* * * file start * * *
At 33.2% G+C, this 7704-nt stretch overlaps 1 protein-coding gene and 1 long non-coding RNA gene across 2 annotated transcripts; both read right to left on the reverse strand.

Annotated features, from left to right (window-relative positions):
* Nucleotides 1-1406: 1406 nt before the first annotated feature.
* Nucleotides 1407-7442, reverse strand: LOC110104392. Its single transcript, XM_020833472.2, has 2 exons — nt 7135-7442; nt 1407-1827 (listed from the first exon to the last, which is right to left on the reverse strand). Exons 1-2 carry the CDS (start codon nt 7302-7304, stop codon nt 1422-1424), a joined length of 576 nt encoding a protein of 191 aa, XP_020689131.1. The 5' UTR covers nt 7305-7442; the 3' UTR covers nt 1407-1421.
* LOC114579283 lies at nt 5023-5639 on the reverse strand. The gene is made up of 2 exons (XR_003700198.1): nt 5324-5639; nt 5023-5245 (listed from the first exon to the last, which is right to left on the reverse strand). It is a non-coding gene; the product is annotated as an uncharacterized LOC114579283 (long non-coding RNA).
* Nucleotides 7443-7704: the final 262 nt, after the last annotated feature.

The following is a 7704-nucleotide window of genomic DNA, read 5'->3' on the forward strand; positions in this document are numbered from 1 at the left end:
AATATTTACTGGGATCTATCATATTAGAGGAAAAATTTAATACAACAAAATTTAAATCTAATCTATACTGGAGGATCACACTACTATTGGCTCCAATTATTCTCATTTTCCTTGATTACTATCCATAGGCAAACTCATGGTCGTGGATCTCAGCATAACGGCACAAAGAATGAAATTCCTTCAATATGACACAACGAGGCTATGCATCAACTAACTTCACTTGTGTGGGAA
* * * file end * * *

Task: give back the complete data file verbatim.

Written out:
At 33.2% G+C, this 7704-nt stretch overlaps 1 protein-coding gene and 1 long non-coding RNA gene across 2 annotated transcripts; both read right to left on the reverse strand.

Annotated features, from left to right (window-relative positions):
* Nucleotides 1-1406: 1406 nt before the first annotated feature.
* Nucleotides 1407-7442, reverse strand: LOC110104392. Its single transcript, XM_020833472.2, has 2 exons — nt 7135-7442; nt 1407-1827 (listed from the first exon to the last, which is right to left on the reverse strand). Exons 1-2 carry the CDS (start codon nt 7302-7304, stop codon nt 1422-1424), a joined length of 576 nt encoding a protein of 191 aa, XP_020689131.1. The 5' UTR covers nt 7305-7442; the 3' UTR covers nt 1407-1421.
* LOC114579283 lies at nt 5023-5639 on the reverse strand. The gene is made up of 2 exons (XR_003700198.1): nt 5324-5639; nt 5023-5245 (listed from the first exon to the last, which is right to left on the reverse strand). It is a non-coding gene; the product is annotated as an uncharacterized LOC114579283 (long non-coding RNA).
* Nucleotides 7443-7704: the final 262 nt, after the last annotated feature.

The following is a 7704-nucleotide window of genomic DNA, read 5'->3' on the forward strand; positions in this document are numbered from 1 at the left end:
AATATTTACTGGGATCTATCATATTAGAGGAAAAATTTAATACAACAAAATTTAAATCTAATCTATACTGGAGGATCACACTACTATTGGCTCCAATTATTCTCATTTTCCTTGATTACTATCCATAGGCAAACTCATGGTCGTGGATCTCAGCATAACGGCACAAAGAATGAAATTCCTTCAATATGACACAACGAGGCTATGCATCAACTAACTTCACTTGTGTGGGAA